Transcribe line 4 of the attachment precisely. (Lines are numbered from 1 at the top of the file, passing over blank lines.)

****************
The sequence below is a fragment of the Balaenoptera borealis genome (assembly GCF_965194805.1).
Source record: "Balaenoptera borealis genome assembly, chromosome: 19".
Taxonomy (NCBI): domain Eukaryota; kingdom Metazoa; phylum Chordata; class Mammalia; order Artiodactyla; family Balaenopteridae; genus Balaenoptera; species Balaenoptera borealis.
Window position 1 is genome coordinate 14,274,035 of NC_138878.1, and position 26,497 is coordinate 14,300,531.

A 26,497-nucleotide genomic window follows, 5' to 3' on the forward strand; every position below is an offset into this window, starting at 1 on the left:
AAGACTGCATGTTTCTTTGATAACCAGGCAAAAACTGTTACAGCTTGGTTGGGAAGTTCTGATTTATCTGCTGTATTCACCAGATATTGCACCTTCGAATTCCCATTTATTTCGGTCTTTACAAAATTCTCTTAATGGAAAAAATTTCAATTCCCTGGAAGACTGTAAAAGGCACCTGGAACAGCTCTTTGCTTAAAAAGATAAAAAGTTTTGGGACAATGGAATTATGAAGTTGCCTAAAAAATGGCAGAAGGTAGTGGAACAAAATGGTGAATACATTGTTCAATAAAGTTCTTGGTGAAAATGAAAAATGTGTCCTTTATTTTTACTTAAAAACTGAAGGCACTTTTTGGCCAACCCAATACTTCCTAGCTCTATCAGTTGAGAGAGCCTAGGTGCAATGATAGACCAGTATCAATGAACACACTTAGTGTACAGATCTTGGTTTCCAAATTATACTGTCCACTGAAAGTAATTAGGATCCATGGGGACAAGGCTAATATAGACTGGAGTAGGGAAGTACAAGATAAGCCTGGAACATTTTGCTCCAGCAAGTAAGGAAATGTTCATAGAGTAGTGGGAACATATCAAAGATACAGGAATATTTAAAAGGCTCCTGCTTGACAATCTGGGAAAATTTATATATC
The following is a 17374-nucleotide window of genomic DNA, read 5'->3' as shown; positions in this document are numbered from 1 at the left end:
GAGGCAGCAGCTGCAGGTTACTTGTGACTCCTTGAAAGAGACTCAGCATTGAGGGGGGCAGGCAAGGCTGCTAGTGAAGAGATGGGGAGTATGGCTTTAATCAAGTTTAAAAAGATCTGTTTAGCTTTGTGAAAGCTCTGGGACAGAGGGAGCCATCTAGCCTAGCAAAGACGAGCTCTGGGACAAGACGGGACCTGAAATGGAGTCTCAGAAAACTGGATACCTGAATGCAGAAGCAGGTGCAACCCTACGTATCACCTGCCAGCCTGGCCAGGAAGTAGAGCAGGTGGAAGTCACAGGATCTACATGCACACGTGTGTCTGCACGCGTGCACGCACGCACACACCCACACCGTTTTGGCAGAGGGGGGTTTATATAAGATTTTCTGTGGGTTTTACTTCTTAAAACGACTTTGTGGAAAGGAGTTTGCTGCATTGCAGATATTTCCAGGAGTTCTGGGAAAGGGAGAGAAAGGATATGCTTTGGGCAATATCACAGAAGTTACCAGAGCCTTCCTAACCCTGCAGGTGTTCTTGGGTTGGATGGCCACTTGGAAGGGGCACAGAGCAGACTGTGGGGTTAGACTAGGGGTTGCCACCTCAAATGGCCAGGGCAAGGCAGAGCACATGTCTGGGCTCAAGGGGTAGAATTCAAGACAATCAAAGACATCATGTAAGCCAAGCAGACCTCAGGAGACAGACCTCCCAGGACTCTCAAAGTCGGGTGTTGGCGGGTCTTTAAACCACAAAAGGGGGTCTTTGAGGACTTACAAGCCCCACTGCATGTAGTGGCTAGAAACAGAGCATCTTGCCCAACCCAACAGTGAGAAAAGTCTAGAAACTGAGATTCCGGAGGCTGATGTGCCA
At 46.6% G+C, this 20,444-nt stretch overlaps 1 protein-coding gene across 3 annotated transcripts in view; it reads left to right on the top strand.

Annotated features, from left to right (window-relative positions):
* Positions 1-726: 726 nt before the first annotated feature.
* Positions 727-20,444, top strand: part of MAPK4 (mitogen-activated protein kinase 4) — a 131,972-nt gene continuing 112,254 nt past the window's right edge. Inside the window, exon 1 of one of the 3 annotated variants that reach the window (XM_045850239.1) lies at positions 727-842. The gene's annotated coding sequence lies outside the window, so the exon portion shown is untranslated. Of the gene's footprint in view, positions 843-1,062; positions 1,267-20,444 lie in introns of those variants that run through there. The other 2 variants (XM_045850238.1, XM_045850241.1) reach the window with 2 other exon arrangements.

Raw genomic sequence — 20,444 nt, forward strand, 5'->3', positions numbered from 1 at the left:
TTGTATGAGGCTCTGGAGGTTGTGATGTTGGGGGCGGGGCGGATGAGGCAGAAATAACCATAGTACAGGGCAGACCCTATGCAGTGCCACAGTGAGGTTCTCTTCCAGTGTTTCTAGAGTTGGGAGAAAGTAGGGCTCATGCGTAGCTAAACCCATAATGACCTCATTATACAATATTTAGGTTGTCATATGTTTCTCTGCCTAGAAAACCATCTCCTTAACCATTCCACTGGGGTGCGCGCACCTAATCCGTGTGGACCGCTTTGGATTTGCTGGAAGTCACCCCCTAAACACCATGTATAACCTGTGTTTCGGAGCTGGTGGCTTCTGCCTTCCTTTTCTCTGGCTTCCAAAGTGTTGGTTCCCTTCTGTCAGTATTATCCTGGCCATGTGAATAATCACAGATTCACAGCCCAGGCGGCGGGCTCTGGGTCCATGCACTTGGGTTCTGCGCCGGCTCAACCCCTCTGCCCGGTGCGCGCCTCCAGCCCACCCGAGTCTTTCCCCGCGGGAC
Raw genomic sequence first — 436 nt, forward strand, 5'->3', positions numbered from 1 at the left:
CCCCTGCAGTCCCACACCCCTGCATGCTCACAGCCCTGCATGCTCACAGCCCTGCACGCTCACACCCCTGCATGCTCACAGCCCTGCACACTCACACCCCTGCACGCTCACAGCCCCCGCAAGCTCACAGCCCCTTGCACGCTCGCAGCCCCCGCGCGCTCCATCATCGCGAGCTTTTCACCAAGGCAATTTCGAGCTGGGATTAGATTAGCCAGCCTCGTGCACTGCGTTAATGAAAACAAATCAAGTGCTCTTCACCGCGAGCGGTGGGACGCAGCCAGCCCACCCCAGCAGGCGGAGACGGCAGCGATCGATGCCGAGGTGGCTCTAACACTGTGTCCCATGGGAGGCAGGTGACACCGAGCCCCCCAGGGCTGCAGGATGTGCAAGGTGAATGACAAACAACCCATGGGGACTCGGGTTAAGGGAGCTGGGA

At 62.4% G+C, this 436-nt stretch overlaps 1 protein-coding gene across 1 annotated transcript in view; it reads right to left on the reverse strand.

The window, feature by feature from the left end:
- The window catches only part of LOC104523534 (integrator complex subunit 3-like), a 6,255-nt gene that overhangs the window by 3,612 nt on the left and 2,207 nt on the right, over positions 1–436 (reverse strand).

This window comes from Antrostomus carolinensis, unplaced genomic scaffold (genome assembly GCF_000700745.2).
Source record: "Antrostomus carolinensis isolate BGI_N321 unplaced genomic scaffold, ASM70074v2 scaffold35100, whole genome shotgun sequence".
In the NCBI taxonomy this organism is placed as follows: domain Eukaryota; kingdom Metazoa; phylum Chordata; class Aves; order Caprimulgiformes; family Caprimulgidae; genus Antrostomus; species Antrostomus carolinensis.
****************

Window position 1 is genome coordinate 14,274,035 of NC_138878.1, and position 26,497 is coordinate 14,300,531.